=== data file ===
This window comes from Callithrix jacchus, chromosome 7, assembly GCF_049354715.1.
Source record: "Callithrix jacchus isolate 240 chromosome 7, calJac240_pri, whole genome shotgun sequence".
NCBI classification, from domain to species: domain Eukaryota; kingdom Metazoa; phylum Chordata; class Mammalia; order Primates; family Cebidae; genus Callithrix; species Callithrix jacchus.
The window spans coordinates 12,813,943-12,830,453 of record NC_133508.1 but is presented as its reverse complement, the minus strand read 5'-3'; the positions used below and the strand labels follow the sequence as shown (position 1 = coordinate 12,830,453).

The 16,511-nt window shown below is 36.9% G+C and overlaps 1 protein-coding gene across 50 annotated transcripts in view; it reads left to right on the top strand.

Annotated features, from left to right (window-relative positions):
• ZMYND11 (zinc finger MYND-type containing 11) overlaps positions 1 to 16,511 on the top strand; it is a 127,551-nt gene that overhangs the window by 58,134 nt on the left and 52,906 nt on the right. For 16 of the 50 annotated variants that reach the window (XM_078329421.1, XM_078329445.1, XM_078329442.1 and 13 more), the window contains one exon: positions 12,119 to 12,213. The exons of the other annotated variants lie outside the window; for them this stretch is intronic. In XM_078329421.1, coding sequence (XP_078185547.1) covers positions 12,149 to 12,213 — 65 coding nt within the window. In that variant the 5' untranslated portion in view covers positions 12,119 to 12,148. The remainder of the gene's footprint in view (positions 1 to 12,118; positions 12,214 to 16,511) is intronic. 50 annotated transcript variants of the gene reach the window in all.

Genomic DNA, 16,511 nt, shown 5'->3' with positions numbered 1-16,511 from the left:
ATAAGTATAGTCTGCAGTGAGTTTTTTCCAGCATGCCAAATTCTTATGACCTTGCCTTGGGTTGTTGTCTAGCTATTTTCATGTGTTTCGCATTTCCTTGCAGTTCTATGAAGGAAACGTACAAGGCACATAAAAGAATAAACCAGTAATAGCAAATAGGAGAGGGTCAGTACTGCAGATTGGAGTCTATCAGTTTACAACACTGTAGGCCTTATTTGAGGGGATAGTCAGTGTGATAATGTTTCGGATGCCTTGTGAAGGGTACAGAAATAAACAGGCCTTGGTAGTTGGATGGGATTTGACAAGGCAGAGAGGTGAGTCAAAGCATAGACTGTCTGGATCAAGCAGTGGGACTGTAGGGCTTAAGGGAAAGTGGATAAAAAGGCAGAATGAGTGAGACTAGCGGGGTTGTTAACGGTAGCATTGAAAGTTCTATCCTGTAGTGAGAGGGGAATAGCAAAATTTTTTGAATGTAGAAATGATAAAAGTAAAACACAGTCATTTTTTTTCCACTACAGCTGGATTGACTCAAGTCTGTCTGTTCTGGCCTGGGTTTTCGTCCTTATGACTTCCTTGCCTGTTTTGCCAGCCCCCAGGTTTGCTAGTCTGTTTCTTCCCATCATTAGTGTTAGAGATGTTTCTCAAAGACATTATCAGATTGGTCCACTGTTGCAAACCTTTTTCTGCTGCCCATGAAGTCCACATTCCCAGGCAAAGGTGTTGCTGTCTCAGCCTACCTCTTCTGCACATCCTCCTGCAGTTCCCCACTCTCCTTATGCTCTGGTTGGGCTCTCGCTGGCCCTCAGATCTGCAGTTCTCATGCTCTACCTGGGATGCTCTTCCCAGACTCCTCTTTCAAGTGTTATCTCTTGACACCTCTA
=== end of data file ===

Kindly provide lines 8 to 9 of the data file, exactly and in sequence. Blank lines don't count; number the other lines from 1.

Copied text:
Genomic DNA, 16,511 nt, shown 5'->3' with positions numbered 1-16,511 from the left:
ATAAGTATAGTCTGCAGTGAGTTTTTTCCAGCATGCCAAATTCTTATGACCTTGCCTTGGGTTGTTGTCTAGCTATTTTCATGTGTTTCGCATTTCCTTGCAGTTCTATGAAGGAAACGTACAAGGCACATAAAAGAATAAACCAGTAATAGCAAATAGGAGAGGGTCAGTACTGCAGATTGGAGTCTATCAGTTTACAACACTGTAGGCCTTATTTGAGGGGATAGTCAGTGTGATAATGTTTCGGATGCCTTGTGAAGGGTACAGAAATAAACAGGCCTTGGTAGTTGGATGGGATTTGACAAGGCAGAGAGGTGAGTCAAAGCATAGACTGTCTGGATCAAGCAGTGGGACTGTAGGGCTTAAGGGAAAGTGGATAAAAAGGCAGAATGAGTGAGACTAGCGGGGTTGTTAACGGTAGCATTGAAAGTTCTATCCTGTAGTGAGAGGGGAATAGCAAAATTTTTTGAATGTAGAAATGATAAAAGTAAAACACAGTCATTTTTTTTCCACTACAGCTGGATTGACTCAAGTCTGTCTGTTCTGGCCTGGGTTTTCGTCCTTATGACTTCCTTGCCTGTTTTGCCAGCCCCCAGGTTTGCTAGTCTGTTTCTTCCCATCATTAGTGTTAGAGATGTTTCTCAAAGACATTATCAGATTGGTCCACTGTTGCAAACCTTTTTCTGCTGCCCATGAAGTCCACATTCCCAGGCAAAGGTGTTGCTGTCTCAGCCTACCTCTTCTGCACATCCTCCTGCAGTTCCCCACTCTCCTTATGCTCTGGTTGGGCTCTCGCTGGCCCTCAGATCTGCAGTTCTCATGCTCTACCTGGGATGCTCTTCCCAGACTCCTCTTTCAAGTGTTATCTCTTGACACCTCTA